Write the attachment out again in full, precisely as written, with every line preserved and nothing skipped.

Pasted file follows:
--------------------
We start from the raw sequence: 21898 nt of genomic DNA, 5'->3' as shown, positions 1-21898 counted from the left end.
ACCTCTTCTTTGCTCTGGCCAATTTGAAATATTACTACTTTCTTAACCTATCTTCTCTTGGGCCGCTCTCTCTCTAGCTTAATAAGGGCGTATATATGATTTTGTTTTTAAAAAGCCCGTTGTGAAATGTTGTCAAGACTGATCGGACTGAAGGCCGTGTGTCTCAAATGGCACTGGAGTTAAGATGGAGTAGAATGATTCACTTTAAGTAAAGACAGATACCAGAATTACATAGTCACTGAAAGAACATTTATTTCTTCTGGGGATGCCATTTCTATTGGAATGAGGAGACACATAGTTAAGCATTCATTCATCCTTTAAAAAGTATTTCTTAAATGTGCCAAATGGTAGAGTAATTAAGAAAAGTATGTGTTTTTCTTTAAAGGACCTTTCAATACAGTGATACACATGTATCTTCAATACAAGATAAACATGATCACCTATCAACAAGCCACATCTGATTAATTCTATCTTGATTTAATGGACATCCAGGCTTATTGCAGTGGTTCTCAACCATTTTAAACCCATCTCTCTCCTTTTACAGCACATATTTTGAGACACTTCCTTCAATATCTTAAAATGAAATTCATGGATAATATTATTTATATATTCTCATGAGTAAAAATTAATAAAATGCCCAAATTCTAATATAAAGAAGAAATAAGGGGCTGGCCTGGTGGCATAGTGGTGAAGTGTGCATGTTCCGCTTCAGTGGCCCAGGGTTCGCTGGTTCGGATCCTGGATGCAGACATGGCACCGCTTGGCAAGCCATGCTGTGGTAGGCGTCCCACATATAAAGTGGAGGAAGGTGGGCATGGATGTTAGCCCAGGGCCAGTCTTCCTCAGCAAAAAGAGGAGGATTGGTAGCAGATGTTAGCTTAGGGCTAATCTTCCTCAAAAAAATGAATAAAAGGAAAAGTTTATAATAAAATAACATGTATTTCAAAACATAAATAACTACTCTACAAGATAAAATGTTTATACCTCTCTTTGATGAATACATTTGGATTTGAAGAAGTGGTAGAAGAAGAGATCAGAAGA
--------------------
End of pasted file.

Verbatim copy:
We start from the raw sequence: 21898 nt of genomic DNA, 5'->3' as shown, positions 1-21898 counted from the left end.
ACCTCTTCTTTGCTCTGGCCAATTTGAAATATTACTACTTTCTTAACCTATCTTCTCTTGGGCCGCTCTCTCTCTAGCTTAATAAGGGCGTATATATGATTTTGTTTTTAAAAAGCCCGTTGTGAAATGTTGTCAAGACTGATCGGACTGAAGGCCGTGTGTCTCAAATGGCACTGGAGTTAAGATGGAGTAGAATGATTCACTTTAAGTAAAGACAGATACCAGAATTACATAGTCACTGAAAGAACATTTATTTCTTCTGGGGATGCCATTTCTATTGGAATGAGGAGACACATAGTTAAGCATTCATTCATCCTTTAAAAAGTATTTCTTAAATGTGCCAAATGGTAGAGTAATTAAGAAAAGTATGTGTTTTTCTTTAAAGGACCTTTCAATACAGTGATACACATGTATCTTCAATACAAGATAAACATGATCACCTATCAACAAGCCACATCTGATTAATTCTATCTTGATTTAATGGACATCCAGGCTTATTGCAGTGGTTCTCAACCATTTTAAACCCATCTCTCTCCTTTTACAGCACATATTTTGAGACACTTCCTTCAATATCTTAAAATGAAATTCATGGATAATATTATTTATATATTCTCATGAGTAAAAATTAATAAAATGCCCAAATTCTAATATAAAGAAGAAATAAGGGGCTGGCCTGGTGGCATAGTGGTGAAGTGTGCATGTTCCGCTTCAGTGGCCCAGGGTTCGCTGGTTCGGATCCTGGATGCAGACATGGCACCGCTTGGCAAGCCATGCTGTGGTAGGCGTCCCACATATAAAGTGGAGGAAGGTGGGCATGGATGTTAGCCCAGGGCCAGTCTTCCTCAGCAAAAAGAGGAGGATTGGTAGCAGATGTTAGCTTAGGGCTAATCTTCCTCAAAAAAATGAATAAAAGGAAAAGTTTATAATAAAATAACATGTATTTCAAAACATAAATAACTACTCTACAAGATAAAATGTTTATACCTCTCTTTGATGAATACATTTGGATTTGAAGAAGTGGTAGAAGAAGAGATCAGAAGA